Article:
You want to know my opinion on the ads that were placed on Facebook and Twitter last year with the intention to influence the American presidential election. To be honest, I think you already made the perfect analysis yourself. People will indeed always find unintended ways of using technologies and other means. And then there’s the immediacy of posting on Facebook and Twitter. Things will come online without delay and thus with very limited room for intervention of correction.
Perhaps that stems from the way things are generally done in the media: very limited checks before publication, but an evaluation – and taking lessons from that – afterwards. I found out about this practice when I visited the local newspaper one day, to learn how they managed to make a new product – the newspaper – every day, while it took us multiple years to develop a new x-ray machine. This approach is called ‘benchmarking best practices’.
The newspaper editors told us they worked by a set of simple rules, which everyone knew. For example: no negative publicity on the royal family. And they did not check any stories upfront for lack of time, but would discuss them the next morning instead. This is in line with Mark Zuckerberg’s quote: ‘We don’t check what people say before they say it, and frankly, I don’t think our society should want us to.’ In the case of the meddling ads the damage was done long before any evaluation took place, so it was irreversible.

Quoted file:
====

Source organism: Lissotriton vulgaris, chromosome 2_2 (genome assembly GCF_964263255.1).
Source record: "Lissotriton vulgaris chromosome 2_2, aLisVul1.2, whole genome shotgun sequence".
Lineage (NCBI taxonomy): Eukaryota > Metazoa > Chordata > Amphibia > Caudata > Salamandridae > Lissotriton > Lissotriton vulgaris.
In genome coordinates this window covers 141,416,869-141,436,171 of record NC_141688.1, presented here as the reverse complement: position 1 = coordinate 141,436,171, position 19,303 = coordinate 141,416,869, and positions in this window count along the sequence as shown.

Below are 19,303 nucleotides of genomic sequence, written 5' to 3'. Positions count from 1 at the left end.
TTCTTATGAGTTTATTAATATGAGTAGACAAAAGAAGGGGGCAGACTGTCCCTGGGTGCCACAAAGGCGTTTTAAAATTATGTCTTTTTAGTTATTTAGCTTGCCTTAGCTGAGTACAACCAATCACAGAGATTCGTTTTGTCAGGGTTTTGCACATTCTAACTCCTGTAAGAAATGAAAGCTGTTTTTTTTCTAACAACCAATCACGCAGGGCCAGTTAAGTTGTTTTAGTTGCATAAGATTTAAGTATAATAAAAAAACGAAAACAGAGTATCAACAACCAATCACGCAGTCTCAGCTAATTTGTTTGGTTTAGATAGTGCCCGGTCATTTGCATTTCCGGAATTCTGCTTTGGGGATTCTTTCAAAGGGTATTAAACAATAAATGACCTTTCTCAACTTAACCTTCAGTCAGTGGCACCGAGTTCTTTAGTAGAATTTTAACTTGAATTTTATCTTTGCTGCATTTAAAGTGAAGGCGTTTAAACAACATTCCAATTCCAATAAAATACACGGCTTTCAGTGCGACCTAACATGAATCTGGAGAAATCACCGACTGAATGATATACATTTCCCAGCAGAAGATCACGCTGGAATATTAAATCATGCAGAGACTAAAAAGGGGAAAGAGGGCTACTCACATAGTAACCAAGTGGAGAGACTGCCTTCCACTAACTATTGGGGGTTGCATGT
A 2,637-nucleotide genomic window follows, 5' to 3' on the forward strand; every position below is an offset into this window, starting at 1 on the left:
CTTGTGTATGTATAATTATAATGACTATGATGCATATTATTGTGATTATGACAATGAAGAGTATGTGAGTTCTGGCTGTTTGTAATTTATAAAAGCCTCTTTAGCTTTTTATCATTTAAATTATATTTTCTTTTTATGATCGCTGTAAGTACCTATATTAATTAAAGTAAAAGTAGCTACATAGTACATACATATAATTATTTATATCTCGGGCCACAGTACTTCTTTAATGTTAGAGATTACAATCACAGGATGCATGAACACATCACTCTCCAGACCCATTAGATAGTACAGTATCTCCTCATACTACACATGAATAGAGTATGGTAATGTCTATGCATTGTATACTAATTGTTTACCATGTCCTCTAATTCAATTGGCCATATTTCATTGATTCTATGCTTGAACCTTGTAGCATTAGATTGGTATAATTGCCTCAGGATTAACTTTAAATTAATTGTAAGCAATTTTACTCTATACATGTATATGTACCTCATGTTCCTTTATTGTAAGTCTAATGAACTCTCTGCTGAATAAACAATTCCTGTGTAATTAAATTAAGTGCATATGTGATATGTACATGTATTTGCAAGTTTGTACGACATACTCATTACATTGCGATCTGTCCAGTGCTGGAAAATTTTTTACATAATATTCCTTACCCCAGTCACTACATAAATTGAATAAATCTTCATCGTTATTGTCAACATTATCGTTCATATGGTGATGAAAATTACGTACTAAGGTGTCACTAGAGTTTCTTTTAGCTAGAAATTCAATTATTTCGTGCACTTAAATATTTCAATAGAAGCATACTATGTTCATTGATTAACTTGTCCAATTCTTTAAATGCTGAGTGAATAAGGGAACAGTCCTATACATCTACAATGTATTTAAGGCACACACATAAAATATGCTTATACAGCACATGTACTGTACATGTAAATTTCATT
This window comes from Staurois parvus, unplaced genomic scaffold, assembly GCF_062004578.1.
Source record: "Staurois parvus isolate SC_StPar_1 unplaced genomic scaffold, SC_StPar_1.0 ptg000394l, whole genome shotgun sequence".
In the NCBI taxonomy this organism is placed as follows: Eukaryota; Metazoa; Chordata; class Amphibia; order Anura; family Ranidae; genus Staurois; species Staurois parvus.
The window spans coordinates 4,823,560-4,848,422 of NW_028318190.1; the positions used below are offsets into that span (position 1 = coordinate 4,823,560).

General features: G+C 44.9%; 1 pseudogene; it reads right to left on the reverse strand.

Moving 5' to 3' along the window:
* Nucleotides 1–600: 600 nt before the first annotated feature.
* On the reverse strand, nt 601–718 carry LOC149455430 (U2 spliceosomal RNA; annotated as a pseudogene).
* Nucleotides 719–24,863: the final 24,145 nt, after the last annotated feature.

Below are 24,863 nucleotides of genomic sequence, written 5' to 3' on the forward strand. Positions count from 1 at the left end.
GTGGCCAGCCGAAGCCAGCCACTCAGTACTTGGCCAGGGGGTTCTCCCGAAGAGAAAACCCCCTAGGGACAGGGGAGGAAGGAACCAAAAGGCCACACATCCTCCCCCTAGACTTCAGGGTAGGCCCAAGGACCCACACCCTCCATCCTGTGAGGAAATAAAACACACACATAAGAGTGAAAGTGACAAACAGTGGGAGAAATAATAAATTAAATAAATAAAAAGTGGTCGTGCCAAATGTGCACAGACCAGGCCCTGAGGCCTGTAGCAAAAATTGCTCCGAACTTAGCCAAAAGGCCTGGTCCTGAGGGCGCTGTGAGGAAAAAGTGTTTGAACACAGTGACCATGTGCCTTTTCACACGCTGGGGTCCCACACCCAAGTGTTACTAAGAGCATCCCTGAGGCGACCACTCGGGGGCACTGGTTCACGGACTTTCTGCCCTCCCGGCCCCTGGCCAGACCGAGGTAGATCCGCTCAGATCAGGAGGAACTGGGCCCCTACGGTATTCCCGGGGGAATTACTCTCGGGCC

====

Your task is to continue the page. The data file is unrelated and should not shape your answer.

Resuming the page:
Your second question, about the role ethics play in the development of new medical technology, had me thinking a bit longer. To be honest I can’t recall any deep discussions on the topic during my years in the development of new cardio vascular x-ray systems. Improving these systems usually means improving the treatment for the patient with better images, reduced doses of x-rays, etcetera.
Patient safety is of the greatest importance during the development cycle of these imaging systems, so hazard analysis and extensive testing are always part of the process. Part of that testing is to determine how to best move around a patient and how to protect them against potential collisions during the process.
During my first project I started these tests with myself as the patient on the table. Initially some my colleagues thought that was bad and unsafe plan. My answer was this: if we don’t even dare to lie on that table ourselves we can’t ask a patient to do so. So it became common practice for developers to voluntarily play the patient during some of the collision tests.
Now, at Eindhoven University of Technology, I am confronted with many more ethical questions, for instance about the development of implants like pacemakers and brain implants. People depend on these technologies and their quality of life can be at stake. One of our four faculties that are involved in these projects has its own ethics department.
During the development of new devices and apps healthy people and patients are also ‘used’ as test persons. There is an increasing amount of regulations governing these practices in the Netherlands. Every experiment has to comply with these rules and regulations, and test persons have to sign an agreement before joining in. All of this is also overseen by an ethics commission from the university.